they implored me not to move. a doctor who spoke broken english said to me "if you move, the bone will move and cut your spinal cord." he then pointed at my legs and made a slashing motion. you will lose the use of your legs is what he meant.

let's pause for a breath here. are you with me? this is all true. this happened. now, are you willing to come the rest of the way with me? i will tell you what happened next, but i will leave you to judge it. you believe what you want to believe and i won't tell you that you are right or wrong. i will respect whatever you think.

my mom passed away about seven years ago and i was with her on her deathbed. she spoke to me about the things that she would never see and how that saddened her. i then said to her "mom, i will go see the world for us. i know you will see it through my eyes. we will see it together. you can't come with me physically but i know you will be there with me."

it's why i shout "top of the world ma!" whenever i reach a high peak or tall building on this trip around-the-world. i'm reminding her to take a look, just in case her attention has wandered for a bit.

so there i was in the hospital bed, thinking about the promise i made to my mom, and about how i had been traveling the world for 17 months without a major setback, and about how i had only about 5 months left until i returned home, having circled the world, visiting 6 of the 7 continents. about how my mom must be so thrilled with the things we've seen together.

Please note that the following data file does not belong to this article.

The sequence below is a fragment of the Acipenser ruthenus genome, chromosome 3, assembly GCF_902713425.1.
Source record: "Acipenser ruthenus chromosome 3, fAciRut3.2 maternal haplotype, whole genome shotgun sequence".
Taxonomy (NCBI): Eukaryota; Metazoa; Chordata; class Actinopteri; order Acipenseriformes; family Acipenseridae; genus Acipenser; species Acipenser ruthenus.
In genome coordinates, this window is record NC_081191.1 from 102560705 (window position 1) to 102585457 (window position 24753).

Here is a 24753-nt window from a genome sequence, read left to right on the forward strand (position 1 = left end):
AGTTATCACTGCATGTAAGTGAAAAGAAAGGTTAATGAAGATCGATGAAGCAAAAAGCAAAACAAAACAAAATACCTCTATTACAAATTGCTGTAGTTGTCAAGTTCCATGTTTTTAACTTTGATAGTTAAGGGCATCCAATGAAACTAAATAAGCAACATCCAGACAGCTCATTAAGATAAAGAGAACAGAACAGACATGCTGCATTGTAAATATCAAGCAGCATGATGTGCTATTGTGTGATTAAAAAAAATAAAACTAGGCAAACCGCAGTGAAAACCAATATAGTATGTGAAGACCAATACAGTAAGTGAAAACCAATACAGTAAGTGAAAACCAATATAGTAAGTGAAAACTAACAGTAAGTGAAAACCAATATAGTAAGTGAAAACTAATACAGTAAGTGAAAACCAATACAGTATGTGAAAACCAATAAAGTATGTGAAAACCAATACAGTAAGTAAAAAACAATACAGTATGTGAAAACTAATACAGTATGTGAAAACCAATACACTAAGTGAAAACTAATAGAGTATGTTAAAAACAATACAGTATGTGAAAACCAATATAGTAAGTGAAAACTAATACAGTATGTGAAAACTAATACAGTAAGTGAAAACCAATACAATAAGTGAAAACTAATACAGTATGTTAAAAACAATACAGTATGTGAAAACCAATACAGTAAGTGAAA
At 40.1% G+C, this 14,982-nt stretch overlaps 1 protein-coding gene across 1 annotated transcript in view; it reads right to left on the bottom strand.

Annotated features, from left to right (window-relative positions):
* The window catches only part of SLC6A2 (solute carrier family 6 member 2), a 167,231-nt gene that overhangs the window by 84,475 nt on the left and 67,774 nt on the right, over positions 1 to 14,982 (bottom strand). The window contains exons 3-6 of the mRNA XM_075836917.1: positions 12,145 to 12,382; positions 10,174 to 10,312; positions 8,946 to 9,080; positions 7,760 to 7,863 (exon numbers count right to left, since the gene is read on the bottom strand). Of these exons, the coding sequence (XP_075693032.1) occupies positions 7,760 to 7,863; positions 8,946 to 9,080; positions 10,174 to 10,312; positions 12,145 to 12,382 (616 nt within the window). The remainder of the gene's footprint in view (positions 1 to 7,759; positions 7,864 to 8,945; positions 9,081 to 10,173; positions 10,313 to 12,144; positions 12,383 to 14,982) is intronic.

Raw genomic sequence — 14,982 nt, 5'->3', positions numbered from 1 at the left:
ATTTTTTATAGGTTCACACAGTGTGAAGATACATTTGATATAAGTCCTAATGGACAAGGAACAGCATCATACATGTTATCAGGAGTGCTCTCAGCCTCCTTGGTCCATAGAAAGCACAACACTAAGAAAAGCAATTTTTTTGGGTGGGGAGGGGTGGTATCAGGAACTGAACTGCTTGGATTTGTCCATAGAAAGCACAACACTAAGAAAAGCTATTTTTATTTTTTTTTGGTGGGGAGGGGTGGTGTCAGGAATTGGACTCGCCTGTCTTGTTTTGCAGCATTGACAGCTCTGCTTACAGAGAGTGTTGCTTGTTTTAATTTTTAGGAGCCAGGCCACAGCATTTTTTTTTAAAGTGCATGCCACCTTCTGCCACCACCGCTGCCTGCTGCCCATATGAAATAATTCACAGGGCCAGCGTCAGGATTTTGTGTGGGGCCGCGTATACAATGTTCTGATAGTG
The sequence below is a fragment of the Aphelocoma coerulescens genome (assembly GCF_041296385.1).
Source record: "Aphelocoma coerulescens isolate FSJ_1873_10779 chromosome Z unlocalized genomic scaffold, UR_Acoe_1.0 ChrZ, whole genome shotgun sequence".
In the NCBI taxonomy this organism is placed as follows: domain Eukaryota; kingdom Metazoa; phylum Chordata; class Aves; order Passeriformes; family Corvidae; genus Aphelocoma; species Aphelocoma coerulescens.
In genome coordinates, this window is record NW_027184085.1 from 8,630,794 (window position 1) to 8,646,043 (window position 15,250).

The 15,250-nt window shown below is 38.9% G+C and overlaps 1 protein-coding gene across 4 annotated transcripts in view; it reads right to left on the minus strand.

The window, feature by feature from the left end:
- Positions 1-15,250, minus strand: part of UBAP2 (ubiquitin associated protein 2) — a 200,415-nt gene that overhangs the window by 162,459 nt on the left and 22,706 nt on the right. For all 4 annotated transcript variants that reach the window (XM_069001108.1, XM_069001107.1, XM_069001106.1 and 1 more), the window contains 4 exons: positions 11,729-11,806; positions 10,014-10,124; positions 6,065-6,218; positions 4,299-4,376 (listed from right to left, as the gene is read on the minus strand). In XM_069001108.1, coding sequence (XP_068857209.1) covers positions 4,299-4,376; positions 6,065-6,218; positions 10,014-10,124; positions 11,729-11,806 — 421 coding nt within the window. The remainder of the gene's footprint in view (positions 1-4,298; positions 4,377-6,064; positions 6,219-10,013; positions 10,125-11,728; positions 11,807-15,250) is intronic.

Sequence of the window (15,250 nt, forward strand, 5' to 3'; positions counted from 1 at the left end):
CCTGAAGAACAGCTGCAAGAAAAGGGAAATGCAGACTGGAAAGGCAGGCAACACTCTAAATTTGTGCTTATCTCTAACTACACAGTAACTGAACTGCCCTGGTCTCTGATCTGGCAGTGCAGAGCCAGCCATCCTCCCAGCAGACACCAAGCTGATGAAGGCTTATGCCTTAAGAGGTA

i turned on my side, despite the discomfort (and the doctors orders not to) and said "we can't stop now ma. i can't keep seeing these great things if i am stuck in a hospital bed." i put my right hand on my lower back, right over the spot where the break was, and i continued to speak to her. "if you have any power over such things ma, maybe with god's help, i need you to heal this bone. i need you to send your love, your positive energy through my hand and into this bone and heal it for me. i have to keep going. i cannot lie here like this. please help me if you can."

i rolled back onto my back and went to sleep.

it was either the next day or the day after that they loaded me back into an ambulance to cart me to the place that performed MRI's. this will help the doctors pinpoint your injury they said. will help them determine how to fix it.